CHAPTER 17HOPE IS THE THING WITH FEATHERS
“We love to think about the way things were/But the time has come, and I’m glad it’s over…”
Lyrics by Keane, “Snowed Under”, 2004, from Hopes and Fears
My dope was gone, my dope sickness was gone, and my will was gone. But for the first time in a while, hope replaced dope in my life.
At 3 a.m. on my day of transfer, they came for me. What is it about prisons and 3 a.m.? Do they ever do anything during normal business hours? Then I remembered that much of my life outside of prison kept the same backwards schedule. When I partied, many nights were just starting to pick up at 3 a.m.
While waiting to be taken to the bus for the prison transfer, they locked me in a bullpen with the loudest, most obnoxious person I’d ever met.
“On my momma, keep the 100. On my momma…” he kept chanting like a fool.
God, keep this guy away from me, I begged.
We sat in that holding cell for hours.
One by one, guards took us fully shackled in chains and loaded us on a dingy, old bus that had a heavy tint all over the windows. They bolted the chains to the floor so we wouldn’t be able to do anything crazy, like hurt anyone or escape. I could see out the windows a little. I flashed back to the movie The Fugitive. I guess I was living a life of the movies, just not one I’d pick out of a pile of choices.
While I was taking in the brutal reality of my surroundings, who do you think got seated and shackled in the seat right next to me? Yeah, Loudmouth from the bullpen.
Okay, God. I can handle a bus ride with this nut. But please, don’t let him get off at Sheridan.
The bus lurched forward. I remembered that scene from The Fugitive when the bus wrecked and then got hit by a train. If the bus rolled over, we’d all be found dead hanging upside down.
As we exited the prison and entered the freeway, I looked out the window at the other cars: people headed off to work, kids going to school, and a few likely up to shenanigans. I thought about Shannon and my kids. It would take me two hours to get to Sheridan. What were they doing now? What would they be doing when I got to Sheridan?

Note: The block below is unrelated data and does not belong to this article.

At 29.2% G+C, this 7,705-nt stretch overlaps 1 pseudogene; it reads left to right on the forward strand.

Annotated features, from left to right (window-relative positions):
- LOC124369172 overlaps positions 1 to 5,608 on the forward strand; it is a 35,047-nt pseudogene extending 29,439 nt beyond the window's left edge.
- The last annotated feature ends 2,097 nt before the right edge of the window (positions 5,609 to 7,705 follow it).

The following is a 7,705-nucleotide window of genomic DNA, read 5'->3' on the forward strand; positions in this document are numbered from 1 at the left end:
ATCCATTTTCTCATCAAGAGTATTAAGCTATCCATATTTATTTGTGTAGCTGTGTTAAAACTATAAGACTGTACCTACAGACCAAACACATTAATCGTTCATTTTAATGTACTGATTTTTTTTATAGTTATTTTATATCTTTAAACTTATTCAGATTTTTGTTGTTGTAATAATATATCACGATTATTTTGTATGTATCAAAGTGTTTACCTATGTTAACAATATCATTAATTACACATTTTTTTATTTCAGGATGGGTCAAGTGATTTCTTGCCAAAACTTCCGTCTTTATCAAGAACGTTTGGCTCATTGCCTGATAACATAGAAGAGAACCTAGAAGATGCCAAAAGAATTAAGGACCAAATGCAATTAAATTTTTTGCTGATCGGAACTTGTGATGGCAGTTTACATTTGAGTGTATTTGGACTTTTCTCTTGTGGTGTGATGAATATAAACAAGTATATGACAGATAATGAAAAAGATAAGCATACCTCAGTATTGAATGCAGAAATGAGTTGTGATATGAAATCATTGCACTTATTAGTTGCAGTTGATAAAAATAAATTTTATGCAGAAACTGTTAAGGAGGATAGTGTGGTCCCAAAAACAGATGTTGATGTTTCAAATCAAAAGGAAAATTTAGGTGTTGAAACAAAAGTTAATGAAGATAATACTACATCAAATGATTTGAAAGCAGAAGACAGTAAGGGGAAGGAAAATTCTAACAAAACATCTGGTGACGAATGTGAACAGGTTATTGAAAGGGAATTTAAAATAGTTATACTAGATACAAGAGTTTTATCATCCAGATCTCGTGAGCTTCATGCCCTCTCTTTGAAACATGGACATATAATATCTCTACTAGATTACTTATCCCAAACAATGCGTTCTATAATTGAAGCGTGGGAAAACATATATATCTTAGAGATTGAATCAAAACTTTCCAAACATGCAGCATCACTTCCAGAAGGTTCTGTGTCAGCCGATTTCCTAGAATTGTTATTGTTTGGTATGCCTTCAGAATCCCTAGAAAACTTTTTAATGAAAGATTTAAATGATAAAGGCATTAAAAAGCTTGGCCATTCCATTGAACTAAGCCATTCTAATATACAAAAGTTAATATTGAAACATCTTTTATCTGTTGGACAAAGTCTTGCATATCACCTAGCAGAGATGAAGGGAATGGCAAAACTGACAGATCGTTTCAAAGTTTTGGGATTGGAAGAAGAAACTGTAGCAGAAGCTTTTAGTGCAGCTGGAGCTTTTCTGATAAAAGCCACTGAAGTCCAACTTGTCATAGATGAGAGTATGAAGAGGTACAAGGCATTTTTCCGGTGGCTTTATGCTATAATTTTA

I tried to tune him out the yammering guy shackled next to me. Meanwhile people were striking up conversation.
“I got a five piece,” one said.
“I got a year,” another responded.
“Ya’ll pussies,” another boasted. “I got a 12 piece”
They went on and on like this was no big deal, just a way of life. And for many of these guys, it was a way of life. I know that I didn’t look like a belonged here. I wasn’t built like any of them. The heroin had reduced me to a bag of bones covered with loose-fitting skin. Anyone glancing at my face would immediately know that I didn’t look like this was just another day.
There was another guy behind me who didn’t look like he fit in, either. He was sitting alone, and he was double shackled.
“How much time you get, whitey?” one of the other guys asked him.
He turned, stared his questioner in the face, and said calmly, “Forty to life.” The bus got silent for the first time, and all I heard was the whirring of the tires going down the Illinois toll-way—the same toll-way taking women to deliver babies and men to job interviews.
“What d’ you do?” someone asked. It didn’t matter who said it; we were all thinking it.
“I caught my girlfriend cheating on me. I cut off her head…and her boyfriend’s head. Then I mailed them to her mom.” He looked around at the others. A lot of eyes got very wide instantly. Damn, a voice said from behind him. Damn, whitey.
Loudmouth rocked back and forth while saying, “On my momma, keep the 100. On my momma…”.
What the hell am I doing here? I thought. What’s going to happen to me?